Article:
source: The Business Times
NEW private home sales in Singapore slumped during the final month of 2021, as a double whammy of year-end festivities and fresh property cooling measures weighed on transaction volumes.
Based on caveats lodged, analysts estimated that property developers sold 643 residential units, excluding executive condominiums (ECs), in December 2021.
That is down 58.4 per cent from the 1,547 units booked in November. On a year-on-year basis, the latest estimates are 47.2 per cent lower than the 1,217 new private homes sold in December 2020.
OrangeTee & Tie senior vice-president of research and analytics, Christine Sun, noted that last month’s sales volume took a hit from the Dec 16 round of cooling measures, as well as the holiday season, which is when activity typically slows down.
Huttons Asia senior director (research) Lee Sze Teck said overseas vacations via the vaccinated travel lanes and the preparation for a new school term in 2022 played a role in the drop in new sales, while the market also “caught a chill” after the latest property curbs.
Developers’ sales in December tend to be lower than in November. Lee pointed out that in the last 14 years since the Urban Redevelopment Authority (URA) started providing the statistics, December’s new private home sales have exceeded November’s figures only in 2012 and 2020.
On average, from 2007 to 2020, developers sold 594 units during the month of December. “In comparison, December 2021’s tally of 643 units is within expectations,” Lee added.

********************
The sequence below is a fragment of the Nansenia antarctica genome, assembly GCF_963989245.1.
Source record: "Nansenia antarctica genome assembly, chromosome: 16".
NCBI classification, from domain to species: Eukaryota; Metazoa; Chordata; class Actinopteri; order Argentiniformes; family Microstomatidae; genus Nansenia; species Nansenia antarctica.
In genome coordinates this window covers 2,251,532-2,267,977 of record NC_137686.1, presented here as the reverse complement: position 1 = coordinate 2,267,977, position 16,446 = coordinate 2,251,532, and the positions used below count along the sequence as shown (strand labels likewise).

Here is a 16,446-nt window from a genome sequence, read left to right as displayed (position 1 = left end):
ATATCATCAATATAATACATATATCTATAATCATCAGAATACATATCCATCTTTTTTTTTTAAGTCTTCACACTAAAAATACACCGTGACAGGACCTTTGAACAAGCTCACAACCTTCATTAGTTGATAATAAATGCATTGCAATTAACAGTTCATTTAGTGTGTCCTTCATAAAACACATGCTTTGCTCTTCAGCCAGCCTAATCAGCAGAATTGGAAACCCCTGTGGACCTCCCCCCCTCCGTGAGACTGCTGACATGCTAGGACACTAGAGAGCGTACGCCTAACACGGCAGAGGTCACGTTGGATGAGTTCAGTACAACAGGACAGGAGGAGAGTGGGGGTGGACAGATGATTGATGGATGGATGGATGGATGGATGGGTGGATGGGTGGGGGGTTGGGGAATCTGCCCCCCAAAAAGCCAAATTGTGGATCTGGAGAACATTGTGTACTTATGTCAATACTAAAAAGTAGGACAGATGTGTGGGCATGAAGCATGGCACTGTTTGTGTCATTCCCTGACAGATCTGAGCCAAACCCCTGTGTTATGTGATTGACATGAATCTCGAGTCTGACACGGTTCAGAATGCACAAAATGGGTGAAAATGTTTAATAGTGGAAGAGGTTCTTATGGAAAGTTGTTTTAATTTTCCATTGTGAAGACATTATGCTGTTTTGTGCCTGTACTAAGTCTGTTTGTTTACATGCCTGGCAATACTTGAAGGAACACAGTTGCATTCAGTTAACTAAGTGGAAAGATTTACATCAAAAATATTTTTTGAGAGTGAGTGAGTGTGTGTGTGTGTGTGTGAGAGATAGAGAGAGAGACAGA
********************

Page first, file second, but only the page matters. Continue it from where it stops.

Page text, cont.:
Nicholas Mak, ERA Realty’s head of research and consultancy, noted that another reason for the lower new sales was the relatively small number of units launched last month, as some developers took a wait-and-see approach after the new round of cooling measures. Only a few residential projects were put on the market in December 2021, including the 230-unit Perfect Ten, the 137-unit Mori and the 34-unit Zyanya, Mak said.
Next Monday (Jan 17), URA will release its official monthly sales data for December 2021.
Including ECs, the top-performing project by sales volume last month was Normanton Park, which is located next to Kent Ridge Park. Caveat data compiled by OrangeTee & Tie showed that the mega project’s developer, Kingsford Huray Development, moved 73 units at a median price of S$1,831 per square foot (psf). The District 5 project was launched in January 2021 and will have a total of 1,862 residential units.
The next best-selling project in December was the freehold condominium Mori, where 71 units fetched a median price of S$1,869 psf. Roxy-Pacific launched the 137-unit project, along Guillemard Road and Jalan Molek, on Dec 4 last year.
Based on transaction prices, the biggest proportion of new private homes sold, excluding ECs, again came from the S$1.5 million to S$2 million bracket. They made up 32.7 per cent of December’s total new sales involving landed and non-landed properties.
Homes in the S$1 million to S$1.5 million range accounted for 26.6 per cent of the volume, while those fetching between S$2 million and S$3 million contributed 25.7 per cent.